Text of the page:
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Clin Exp Immunol. 2006 Oct;146(1):1-8.

The role of the cellular prion protein in the immune system.

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Human Disease Immunogenetics Group, Department of Infectious Diseases and Immunity, Imperial College London, Hammersmith Hospital, London, UK.


Prion protein (PrP) plays a key role in the pathogenesis of prion diseases. However, the normal function of the protein remains unclear. The cellular isoform (PrP(C)) is expressed widely in the immune system, in haematopoietic stem cells and mature lymphoid and myeloid compartments in addition to cells of the central nervous system. It is up-regulated in T cell activation and may be expressed at higher levels by specialized classes of lymphocyte. Furthermore, antibody cross-linking of surface PrP modulates T cell activation and leads to rearrangements of lipid raft constituents and increased phosphorylation of signalling proteins. These findings appear to indicate an important but, as yet, ill-defined role in T cell function. Although PrP(-/-) mice have been reported to have only minor alterations in immune function, recent work has suggested that PrP is required for self-renewal of haematopoietic stem cells. Here, we consider the evidence for a distinctive role for PrP(C) in the immune system and what the effects of anti-prion therapeutics may be on immune function.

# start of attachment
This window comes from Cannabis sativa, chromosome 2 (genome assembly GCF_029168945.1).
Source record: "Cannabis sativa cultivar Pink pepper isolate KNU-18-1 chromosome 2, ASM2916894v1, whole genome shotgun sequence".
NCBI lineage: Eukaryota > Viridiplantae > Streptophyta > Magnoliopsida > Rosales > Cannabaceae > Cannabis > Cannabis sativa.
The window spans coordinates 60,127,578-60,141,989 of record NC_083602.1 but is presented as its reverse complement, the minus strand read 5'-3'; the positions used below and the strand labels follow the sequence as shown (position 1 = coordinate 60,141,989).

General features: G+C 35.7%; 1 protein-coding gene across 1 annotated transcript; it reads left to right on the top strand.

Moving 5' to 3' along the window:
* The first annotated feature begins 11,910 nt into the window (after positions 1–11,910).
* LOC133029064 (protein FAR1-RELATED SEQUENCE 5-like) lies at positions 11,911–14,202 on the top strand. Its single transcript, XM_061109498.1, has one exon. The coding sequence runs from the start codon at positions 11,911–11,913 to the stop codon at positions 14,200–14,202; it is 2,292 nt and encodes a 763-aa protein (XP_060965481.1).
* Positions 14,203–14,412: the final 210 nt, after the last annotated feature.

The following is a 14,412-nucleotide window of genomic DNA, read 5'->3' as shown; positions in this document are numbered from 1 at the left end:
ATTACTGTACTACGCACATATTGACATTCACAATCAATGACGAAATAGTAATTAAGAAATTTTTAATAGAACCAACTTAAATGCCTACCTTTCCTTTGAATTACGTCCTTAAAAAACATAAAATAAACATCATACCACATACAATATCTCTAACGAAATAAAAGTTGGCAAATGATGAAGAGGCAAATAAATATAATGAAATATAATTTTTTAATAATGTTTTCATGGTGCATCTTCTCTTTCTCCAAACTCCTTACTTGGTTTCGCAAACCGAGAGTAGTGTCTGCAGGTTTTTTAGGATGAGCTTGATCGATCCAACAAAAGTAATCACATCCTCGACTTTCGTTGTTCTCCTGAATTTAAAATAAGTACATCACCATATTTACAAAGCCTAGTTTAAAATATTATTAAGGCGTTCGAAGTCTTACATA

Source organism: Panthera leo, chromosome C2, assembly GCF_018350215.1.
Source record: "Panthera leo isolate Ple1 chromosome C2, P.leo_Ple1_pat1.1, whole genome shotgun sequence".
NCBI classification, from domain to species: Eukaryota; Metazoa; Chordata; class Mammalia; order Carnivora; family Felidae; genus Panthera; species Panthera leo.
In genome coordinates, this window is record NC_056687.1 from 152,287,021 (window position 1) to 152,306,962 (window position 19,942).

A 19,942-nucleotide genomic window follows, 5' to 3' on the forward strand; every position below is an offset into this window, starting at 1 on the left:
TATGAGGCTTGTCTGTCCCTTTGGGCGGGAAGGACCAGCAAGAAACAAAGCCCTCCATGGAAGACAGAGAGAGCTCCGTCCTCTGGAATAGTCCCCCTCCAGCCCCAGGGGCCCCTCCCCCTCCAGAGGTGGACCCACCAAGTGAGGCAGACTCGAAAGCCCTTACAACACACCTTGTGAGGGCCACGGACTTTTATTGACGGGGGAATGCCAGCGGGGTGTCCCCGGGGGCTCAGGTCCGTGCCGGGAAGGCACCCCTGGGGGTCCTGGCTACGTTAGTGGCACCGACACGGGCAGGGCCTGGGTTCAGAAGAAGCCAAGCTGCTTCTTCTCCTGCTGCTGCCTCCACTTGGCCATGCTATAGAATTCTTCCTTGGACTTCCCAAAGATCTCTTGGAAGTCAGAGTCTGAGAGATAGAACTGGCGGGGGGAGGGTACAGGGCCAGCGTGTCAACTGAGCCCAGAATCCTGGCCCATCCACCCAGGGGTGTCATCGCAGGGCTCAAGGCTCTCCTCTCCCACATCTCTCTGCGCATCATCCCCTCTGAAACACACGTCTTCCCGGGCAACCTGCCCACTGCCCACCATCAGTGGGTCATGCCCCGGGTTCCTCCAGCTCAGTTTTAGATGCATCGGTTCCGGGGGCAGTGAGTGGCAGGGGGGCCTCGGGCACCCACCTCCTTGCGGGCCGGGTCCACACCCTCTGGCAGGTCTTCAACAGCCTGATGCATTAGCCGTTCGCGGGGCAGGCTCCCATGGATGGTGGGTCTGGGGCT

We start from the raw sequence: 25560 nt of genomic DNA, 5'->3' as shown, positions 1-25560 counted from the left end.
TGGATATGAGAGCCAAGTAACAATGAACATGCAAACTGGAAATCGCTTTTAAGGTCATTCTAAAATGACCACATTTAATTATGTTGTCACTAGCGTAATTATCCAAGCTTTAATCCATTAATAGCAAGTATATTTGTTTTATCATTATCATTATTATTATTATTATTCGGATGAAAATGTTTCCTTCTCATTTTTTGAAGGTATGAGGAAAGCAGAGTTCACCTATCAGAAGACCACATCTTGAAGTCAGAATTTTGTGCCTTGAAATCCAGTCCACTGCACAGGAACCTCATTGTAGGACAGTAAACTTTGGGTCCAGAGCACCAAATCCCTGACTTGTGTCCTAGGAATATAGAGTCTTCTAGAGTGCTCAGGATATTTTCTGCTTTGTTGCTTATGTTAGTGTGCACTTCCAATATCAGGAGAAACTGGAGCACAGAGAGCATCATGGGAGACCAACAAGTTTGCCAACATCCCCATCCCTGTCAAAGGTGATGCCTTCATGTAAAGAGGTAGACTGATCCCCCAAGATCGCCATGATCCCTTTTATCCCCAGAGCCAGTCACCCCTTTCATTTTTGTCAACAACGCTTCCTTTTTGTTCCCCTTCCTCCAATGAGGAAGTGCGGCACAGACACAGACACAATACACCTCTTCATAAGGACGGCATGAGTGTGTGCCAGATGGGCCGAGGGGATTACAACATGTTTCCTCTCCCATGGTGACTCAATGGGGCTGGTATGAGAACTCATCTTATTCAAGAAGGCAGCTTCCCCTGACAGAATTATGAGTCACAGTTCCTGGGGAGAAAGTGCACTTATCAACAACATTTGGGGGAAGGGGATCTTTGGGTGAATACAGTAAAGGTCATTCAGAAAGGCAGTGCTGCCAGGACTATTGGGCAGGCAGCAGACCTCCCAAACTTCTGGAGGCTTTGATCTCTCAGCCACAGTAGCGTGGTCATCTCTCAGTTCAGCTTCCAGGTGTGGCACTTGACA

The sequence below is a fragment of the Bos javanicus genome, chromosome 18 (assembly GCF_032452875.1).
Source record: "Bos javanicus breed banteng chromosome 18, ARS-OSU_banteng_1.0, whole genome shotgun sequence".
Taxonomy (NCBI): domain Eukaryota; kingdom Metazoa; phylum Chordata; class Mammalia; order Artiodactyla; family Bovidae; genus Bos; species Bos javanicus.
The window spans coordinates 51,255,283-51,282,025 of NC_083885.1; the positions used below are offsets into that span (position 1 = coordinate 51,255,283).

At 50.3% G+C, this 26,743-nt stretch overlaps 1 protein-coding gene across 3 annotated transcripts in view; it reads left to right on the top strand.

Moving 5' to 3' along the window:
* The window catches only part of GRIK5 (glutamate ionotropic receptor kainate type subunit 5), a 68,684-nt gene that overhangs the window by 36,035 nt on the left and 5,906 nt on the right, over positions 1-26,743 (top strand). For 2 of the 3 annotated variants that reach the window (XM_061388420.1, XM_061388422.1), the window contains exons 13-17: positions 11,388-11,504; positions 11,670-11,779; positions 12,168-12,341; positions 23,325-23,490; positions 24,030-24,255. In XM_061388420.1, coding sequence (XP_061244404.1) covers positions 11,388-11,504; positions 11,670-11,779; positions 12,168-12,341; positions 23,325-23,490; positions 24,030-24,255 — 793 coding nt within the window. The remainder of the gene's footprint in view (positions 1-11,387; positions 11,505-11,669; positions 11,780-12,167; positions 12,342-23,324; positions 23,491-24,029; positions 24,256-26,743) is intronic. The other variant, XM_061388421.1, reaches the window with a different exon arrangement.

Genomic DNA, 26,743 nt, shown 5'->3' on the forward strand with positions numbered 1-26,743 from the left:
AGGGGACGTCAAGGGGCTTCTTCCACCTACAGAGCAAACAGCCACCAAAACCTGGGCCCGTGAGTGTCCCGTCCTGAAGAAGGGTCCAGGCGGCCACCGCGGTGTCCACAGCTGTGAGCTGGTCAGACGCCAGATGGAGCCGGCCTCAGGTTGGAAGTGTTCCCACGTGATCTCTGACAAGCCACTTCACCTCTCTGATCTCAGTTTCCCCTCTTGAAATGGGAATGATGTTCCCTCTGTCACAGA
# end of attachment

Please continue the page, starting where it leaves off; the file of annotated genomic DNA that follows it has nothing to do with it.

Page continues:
[Indexed for MEDLINE]
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